Building on the momentum from the recently imposed ban in NSW on the use of certain aluminium composite panels under the Building Products (Safety) Act 2017 (NSW) on 15 August 2018, two new cladding regulations affecting owners of existing and new buildings have been introduced by the NSW Government which take effect from 22 October 2018.
Requirements under the Environmental Planning and Assessment Amendment (Identification of Buildings with Combustible Cladding) Regulation 2018 (NSW)
The first piece of regulation is the Environmental Planning and Assessment Amendment (Identification of Buildings with Combustible Cladding) Regulation 2018 (NSW) (Cladding Regulation), which requires owners of certain buildings with external combustible cladding to register their building with the NSW Government through an online portal.
The Cladding Regulation contains a new definition of "external combustible cladding" in relation to a building as follows:
- any cladding or cladding system comprising metal composite panels, including aluminium, zinc and copper, that is applied to any of the building's external walls or to any other external area of the building; or
- any insulated cladding system, including a system comprising of polystyrene, polyurethane or polyisocyanurate, that is applied to any of the building's external walls or to any other external area of the building.
The above cladding types are subject to the requirements of the new Cladding Regulation. In addition, the Cladding Regulation also contains new provisions that require the referral of certain 'alternative solutions' (under the Building Code of Australia) involving external combustible cladding to Fire and Rescue NSW.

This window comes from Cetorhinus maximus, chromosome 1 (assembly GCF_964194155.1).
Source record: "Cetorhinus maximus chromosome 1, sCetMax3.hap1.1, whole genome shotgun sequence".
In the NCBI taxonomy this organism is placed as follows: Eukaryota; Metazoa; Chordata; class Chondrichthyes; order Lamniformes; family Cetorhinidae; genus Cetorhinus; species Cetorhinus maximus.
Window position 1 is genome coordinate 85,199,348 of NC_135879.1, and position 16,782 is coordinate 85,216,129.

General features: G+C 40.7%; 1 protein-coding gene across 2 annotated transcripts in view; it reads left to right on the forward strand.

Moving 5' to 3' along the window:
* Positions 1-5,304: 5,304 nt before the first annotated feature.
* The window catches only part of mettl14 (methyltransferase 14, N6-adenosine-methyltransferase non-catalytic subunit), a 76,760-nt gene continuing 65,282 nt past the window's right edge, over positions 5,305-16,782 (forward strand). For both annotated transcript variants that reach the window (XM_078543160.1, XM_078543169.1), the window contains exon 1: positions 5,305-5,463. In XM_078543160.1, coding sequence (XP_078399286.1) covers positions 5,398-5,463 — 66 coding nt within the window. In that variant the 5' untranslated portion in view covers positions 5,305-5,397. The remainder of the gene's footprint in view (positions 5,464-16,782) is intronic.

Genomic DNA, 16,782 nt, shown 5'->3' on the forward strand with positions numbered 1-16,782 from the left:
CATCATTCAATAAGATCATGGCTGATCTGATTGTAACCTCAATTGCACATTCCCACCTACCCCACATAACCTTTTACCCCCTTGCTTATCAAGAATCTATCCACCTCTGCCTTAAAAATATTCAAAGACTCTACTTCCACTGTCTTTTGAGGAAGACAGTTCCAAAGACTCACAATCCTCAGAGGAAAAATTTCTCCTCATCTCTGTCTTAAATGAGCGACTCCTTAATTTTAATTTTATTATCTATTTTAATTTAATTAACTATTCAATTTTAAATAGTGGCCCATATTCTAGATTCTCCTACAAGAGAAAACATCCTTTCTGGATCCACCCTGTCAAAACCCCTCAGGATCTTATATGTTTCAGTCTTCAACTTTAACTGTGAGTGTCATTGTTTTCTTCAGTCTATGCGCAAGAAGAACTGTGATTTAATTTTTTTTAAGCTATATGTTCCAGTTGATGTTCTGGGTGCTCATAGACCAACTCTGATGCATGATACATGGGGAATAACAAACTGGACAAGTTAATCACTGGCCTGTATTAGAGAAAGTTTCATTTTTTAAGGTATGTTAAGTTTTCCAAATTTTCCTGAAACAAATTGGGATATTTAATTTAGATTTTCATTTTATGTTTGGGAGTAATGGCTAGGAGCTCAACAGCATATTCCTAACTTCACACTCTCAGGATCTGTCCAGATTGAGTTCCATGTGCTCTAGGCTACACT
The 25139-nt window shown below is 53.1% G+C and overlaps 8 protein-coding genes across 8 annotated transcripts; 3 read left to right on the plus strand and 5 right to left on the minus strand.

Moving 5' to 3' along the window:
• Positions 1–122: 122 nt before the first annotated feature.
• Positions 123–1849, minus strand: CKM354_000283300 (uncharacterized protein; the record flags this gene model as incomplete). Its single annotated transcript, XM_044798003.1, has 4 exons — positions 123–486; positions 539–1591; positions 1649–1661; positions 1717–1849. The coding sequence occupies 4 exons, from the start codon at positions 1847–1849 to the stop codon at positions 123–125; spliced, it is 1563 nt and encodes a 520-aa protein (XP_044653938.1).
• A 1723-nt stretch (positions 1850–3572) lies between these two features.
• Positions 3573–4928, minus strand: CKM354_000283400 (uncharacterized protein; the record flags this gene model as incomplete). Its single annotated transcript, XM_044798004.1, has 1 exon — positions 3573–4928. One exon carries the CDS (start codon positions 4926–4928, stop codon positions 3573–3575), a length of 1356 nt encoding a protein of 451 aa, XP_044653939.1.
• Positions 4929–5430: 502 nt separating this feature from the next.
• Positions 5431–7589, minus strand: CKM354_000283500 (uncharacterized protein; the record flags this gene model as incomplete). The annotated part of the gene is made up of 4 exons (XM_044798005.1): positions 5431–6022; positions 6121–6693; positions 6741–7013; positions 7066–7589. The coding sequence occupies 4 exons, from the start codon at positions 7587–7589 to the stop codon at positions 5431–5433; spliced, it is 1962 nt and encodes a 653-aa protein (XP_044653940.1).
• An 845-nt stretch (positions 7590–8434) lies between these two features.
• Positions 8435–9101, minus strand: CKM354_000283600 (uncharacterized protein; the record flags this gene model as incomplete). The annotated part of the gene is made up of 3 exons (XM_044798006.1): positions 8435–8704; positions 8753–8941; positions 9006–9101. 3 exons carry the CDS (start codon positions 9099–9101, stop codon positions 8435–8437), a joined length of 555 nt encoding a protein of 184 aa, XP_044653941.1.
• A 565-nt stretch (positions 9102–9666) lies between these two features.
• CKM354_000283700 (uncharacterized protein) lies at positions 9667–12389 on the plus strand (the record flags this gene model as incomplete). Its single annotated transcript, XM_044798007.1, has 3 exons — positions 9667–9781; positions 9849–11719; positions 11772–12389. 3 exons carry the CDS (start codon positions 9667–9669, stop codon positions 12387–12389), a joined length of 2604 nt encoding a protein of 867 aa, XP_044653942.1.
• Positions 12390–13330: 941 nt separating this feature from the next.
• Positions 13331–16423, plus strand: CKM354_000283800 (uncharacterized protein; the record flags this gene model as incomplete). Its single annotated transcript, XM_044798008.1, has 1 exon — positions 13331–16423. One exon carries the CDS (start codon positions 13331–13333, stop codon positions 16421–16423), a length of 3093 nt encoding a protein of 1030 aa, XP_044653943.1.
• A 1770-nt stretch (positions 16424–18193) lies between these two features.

Affected building types
The Cladding Regulation applies to the following building types (both existing and new) of two or more storeys:
- Residential apartment buildings;
- Other types of residential buildings where unrelated people sleep (e.g. hotels, boarding houses, backpackers, student accommodation);
- Aged-care buildings; hospitals and day surgeries (and any associated single dwellings within the building); and
- Public assembly buildings (e.g. theatres, cinemas, schools and churches (and any associated single dwellings within the building)).
Owners of the above building types which are identified as having external combustible cladding subject to the Cladding Regulation must register their buildings with the NSW Government through their new online portal. The details required for registration include the name and address of the building owner, the address of the building and a description of any external combustible cladding applied to the building.
The registration deadline for buildings occupied prior to 22 October 2018 is 22 February 2019. The registration deadline for buildings that are yet to be occupied is 4 months after the building is first occupied.
State Environmental Planning Policy Amendment (Exempt Development – Cladding and Decorative Work) 2018
In conjunction with the introduction of the Cladding Regulation, eight State Environmental Planning Policies (SEPPs) will be amended on 22 October 2018 under the State Environmental Planning Policy Amendment (Exempt Development – Cladding and Decorative Work) 2018. The object of the amendments to the SEPPs is to reduce the risk of non–compliant, combustible cladding being installed on buildings without any independent expert assessment or approval by an accredited certifier or the local council.
Under the amendments to the SEPPs, cladding, re-cladding and decorative work can no longer be carried out as exempt development on certain buildings (such as dwelling houses that are more than two storeys, apartment buildings, commercial buildings and industrial buildings). For other buildings, cladding or decorative work that is proposed to be undertaken as exempt development (i.e. without planning or building approval) must not involve the use of external combustible cladding, as per the new definition in the Cladding Regulation.
With the increasing obligations on building owners in NSW in relation to the use of external combustible cladding on buildings as part of these reforms, the nature and scope of the duty of care of building owners and suppliers of cladding is likely to increase.